If you are visiting Dublin, chances are that you have already put Malahide Castle on your must-do list. And tourists across the world would be delighted to know that the Great Hall, an integral part of Malahide Castle, is now open again.
It had received over €500,000 from Fingal County Council for the restoration work – which included upgrading the roof and rainwater goods, as well as internal restoration and conservation.
If you are already planning a visit to Malahide Castle and the Great Hall, here are a few interesting bits that will help you enjoy its beauty and rich history even more.
The Malahide Castle & Gardens and the Great Hall are one of Fingal’s leading attractions. They receive over 100,000 visitors from home and abroad each year! Certainly impressive, but you’ll see why.
The Great Hall, which dates back to 1475, was redesigned in the 1820s and what you see today of its neo-gothic style stays true to how the second Baron Talbot of Malahide envisaged it.
The Great Hall was the life of the party, if we may say so. It was the centre of feasts and banquets. And for the reopening night, the banquet table was meticulously arranged in a way that would have been the serving style of the Talbots family in the 1820s.
“The Great Hall saw a lot of feasting, drinking and toasting. Guests who were invited at the banquet witnessed true Irish hospitality – feasts were lavish, and they may have been fed till they were sick!” said Cathal Dowd Smith, the Curator for Malahide Castle, in a part of his speech.
While that was, certainly, a lighter moment in his address, and one that made the guests laugh, he also spoke about how the restoration has benefitted the Hall.
“The Great Hall at Malahide is one of the finest Medieval Banqueting Halls in the country. The works undertaken by Fingal have future-proofed the space and allow us to continue to preserve the furnishings and artworks which call Malahide Castle home. The room showcases examples of Irish craftsmanship from the past 500 years, as seen in the impressive collection of furniture at Malahide.”
While you’re at the Hall, don’t miss out on the portrait collection. Assembled over five centuries, these portraits showcase the Talbots of Malahide and their associated families. This is the most important collections of Jacobite portraits in their original setting, and it includes 31 portraits acquired by the National Gallery of Ireland.
“We are most grateful to our partners of over 45 years – the National Gallery of Ireland. Together we have been able to preserve the ambiance of the hall by keeping in situ the collection of portraits of the Talbots of Malahide and their associated families. These portraits have been assembled over five centuries and their future secured by acquisition by the National Gallery in 1976. Included in the display are two Lord Lieutenants of Ireland, an Archbishop, as well as several military leaders, statesmen, and ladies of Irish society. I think that just shows the breadth of contributions to Irish history the Talbot family have made,” said Mr Smith.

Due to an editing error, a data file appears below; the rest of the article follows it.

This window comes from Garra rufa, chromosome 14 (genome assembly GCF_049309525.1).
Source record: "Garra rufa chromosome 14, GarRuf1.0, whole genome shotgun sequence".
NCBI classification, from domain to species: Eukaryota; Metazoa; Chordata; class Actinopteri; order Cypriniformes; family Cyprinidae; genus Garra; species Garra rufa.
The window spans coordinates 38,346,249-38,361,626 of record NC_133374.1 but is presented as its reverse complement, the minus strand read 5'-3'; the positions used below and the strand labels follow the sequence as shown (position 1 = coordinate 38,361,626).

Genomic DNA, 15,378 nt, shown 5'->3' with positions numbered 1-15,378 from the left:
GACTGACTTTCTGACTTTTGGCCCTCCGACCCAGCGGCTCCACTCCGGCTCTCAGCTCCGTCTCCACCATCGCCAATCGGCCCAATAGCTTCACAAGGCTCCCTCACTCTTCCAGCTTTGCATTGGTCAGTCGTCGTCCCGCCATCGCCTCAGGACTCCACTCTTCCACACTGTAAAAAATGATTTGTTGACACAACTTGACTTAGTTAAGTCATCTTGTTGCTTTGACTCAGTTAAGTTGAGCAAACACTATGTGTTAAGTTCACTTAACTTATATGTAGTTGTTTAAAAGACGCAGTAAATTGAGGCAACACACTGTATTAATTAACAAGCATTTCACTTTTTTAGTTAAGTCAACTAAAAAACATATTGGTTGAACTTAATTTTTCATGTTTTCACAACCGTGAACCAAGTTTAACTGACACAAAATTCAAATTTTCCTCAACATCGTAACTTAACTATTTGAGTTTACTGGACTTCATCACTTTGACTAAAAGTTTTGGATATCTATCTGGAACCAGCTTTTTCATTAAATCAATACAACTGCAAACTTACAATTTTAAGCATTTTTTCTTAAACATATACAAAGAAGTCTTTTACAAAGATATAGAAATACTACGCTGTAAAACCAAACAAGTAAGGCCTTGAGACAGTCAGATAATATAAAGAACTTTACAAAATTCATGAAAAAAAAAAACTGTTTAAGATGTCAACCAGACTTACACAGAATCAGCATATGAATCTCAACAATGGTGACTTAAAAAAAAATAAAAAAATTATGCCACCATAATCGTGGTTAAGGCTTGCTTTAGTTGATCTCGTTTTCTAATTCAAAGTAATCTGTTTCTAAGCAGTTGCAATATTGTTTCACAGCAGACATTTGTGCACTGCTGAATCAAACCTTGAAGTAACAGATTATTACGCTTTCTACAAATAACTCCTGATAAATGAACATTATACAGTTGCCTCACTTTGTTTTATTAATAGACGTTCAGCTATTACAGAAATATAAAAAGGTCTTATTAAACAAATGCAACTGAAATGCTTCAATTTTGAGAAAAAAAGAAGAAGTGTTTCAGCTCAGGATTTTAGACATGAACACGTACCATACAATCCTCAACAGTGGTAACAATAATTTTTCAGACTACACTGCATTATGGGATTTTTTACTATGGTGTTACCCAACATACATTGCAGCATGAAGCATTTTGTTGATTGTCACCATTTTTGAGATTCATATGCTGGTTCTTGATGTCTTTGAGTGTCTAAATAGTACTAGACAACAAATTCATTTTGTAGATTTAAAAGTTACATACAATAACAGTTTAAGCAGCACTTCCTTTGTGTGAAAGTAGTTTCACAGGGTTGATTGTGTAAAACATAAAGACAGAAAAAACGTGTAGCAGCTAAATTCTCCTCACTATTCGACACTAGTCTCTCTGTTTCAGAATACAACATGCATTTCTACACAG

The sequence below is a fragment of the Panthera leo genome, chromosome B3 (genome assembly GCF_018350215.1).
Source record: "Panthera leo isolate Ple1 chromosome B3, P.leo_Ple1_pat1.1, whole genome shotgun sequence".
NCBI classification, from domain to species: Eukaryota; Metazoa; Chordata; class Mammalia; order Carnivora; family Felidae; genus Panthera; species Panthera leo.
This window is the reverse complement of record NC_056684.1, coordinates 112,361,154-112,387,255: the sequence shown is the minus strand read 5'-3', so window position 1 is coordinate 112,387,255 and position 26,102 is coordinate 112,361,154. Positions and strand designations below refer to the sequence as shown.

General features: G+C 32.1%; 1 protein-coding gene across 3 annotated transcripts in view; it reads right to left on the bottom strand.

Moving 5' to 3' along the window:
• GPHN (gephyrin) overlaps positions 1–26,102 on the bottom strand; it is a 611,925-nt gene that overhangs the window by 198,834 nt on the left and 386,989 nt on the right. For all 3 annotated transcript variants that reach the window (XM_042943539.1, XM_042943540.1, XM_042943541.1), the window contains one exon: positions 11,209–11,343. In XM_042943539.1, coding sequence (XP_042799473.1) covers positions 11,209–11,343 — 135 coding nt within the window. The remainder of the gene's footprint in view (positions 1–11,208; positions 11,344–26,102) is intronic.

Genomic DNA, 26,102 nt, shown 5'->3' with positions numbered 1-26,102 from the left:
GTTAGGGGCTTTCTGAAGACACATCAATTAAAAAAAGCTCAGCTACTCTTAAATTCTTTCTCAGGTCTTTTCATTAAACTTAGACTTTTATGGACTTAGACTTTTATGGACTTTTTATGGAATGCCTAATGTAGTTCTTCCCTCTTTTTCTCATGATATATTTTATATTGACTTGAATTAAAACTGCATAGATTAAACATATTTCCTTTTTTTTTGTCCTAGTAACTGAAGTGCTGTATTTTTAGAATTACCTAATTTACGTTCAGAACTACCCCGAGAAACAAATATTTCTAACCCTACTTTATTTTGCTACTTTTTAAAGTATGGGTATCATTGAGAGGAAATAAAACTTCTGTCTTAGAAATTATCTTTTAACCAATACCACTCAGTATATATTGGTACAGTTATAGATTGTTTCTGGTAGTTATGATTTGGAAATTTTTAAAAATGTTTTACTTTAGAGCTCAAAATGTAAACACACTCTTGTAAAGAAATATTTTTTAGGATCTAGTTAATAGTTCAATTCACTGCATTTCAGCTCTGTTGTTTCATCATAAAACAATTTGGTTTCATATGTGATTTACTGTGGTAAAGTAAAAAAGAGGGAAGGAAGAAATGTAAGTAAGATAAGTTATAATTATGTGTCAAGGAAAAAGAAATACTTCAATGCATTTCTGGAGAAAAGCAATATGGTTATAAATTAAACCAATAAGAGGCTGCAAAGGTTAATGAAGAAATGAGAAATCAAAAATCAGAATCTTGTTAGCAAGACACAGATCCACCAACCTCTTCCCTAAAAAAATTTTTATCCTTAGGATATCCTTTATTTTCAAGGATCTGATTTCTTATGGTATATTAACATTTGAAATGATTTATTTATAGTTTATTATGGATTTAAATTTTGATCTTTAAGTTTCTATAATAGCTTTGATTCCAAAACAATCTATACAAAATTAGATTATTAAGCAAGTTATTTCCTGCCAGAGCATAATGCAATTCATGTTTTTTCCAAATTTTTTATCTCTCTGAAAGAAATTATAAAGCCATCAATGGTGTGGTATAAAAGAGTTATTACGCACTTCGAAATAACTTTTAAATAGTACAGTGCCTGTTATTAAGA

There’s also the library. A most gorgeous place with 18th century gilt leather wall hangings, it contained the manuscripts of the Talbot family and the Botanical library of the plant collector the 7th Baron, Lord Milo.
While the Great Hall will be available for private banquets, don’t forget to have a look at the various tours on offer at the Malahide Castle.
Especially, if you love a good ghost story! Did you know that the castle has its own resident ghosts and is supposed to be one of the most haunted castles in Ireland?
Reports of spooky sightings go back as long as the castle’s 800-year history. Some of these ghosts are connected to real historical figures and some are of mysterious origin.
Have you heard of phantom Puck? One of the most famous ghostly residents at the castle is the court jester Puck. As the story goes, he was unlucky in love, and continues to nurse a broken heart in the turret where he used to live. You may also have heard of the lady in white; a female apparition who wanders the rooms and corridors of the castle. Perhaps you may want a little tour for Halloween?
But it’s not just all ghosts and hauntings at the castle. If anything, they never interrupt banquets, or scare children who love the castle’s fairy trail and sculptures! They also, evidently, don’t make themselves easily known when tourists are touring the rooms and halls.
So if you are ever invited to a banquet at the Great Hall, or want to take a tour of this stunning 800-year-old medieval beauty, fret not. You can peacefully admire the frescoes, oak panelling, artwork and furniture.
But when you come to its vintage Victorian toys, especially the dolls, you may feel a slight shiver!